Sunday 15 December 2019

High costs in the construction sector keep pushing up prices

Thomas Molloy

CLOSE to the top of the lengthy list of Irish delusions is the myth that we are a nation of proud homeowners.

In fact, a third of us rent while just two-thirds live in a home that we, or the banks, own. These days, home ownership here is lower than the European Union average.

In other words, rising rents matter for a great many people but get very little attention amidst all the hullabaloo about house prices. House price gains are generally good for those who own a house (and don't plan to trade-up). But they are always bad for the one in three who rent because rising property prices inevitably push up rents unless you live in a country like the United States or Germany where rent controls are common.

Here in Ireland we have seen a rapid rise in property prices in many parts of the country. That has not always been reflected in the official data which is skewed by the Central Statistics Office's peculiar reluctance to report the price actually paid for a house rather than mortgages taken out. Today's figures from Daft.ie reflect the inevitable consequence of soaring property prices which is soaring rents.

The report's author and one of the most astute experts on Ireland's property market, Ronan Lyons, has many interesting things to say about the latest figures but his chief argument is that rents and house prices are now close to what the market can bear thanks to endless tax hikes and salary cuts.

This means that the Government must do more to tackle the high costs in the construction sector to ensure more cheap houses are built. It is not always understood that the cost of building has risen slightly since 2007 despite the hundreds of thousands of construction workers who are on the dole or have emigrated.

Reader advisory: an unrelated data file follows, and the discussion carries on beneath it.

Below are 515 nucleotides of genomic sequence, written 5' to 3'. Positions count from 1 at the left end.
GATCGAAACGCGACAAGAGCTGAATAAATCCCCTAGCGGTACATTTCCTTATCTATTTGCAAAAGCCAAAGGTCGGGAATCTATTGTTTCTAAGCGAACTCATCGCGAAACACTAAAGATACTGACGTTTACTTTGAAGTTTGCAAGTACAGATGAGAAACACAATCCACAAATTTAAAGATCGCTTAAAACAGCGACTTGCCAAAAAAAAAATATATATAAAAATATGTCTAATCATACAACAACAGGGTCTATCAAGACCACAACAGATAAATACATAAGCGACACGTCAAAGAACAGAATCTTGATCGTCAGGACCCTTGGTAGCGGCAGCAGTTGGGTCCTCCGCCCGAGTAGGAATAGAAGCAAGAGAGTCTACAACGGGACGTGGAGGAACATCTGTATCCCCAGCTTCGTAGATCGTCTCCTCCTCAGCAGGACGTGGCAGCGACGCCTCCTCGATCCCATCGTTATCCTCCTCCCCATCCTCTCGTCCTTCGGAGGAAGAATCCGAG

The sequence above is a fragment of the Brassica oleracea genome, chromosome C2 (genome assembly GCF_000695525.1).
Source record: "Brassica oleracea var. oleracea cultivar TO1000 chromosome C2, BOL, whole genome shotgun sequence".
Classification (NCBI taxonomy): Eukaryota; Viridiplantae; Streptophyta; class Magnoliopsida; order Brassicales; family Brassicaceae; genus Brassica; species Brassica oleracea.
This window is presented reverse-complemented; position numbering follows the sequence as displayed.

The reason for this apparent paradox is simple; the Government effectively sets salaries for construction workers along with the unions and the construction industry. For reasons best known to themselves, those wages are still very high. In fact, wages account for two euro out of every three euro spent on construction.

What to do? Wage cuts would be an obvious start. Prof Lyons also wants the various development levies and planning charges to be simplified to remove the red tape that bedevils builders who want to start providing the homes that will meet the pent-up demand.

There are powerful forces in society who want prices to keep rising. Landlords and the banks would both be happy to see prices continue to rise for understandable reasons but the truth is that prices are already very high.

The survey shows Dublin rents are close to rents in Hamburg, which is the richest city in the eurozone. Just how much more do we think prices should go?

Irish Independent

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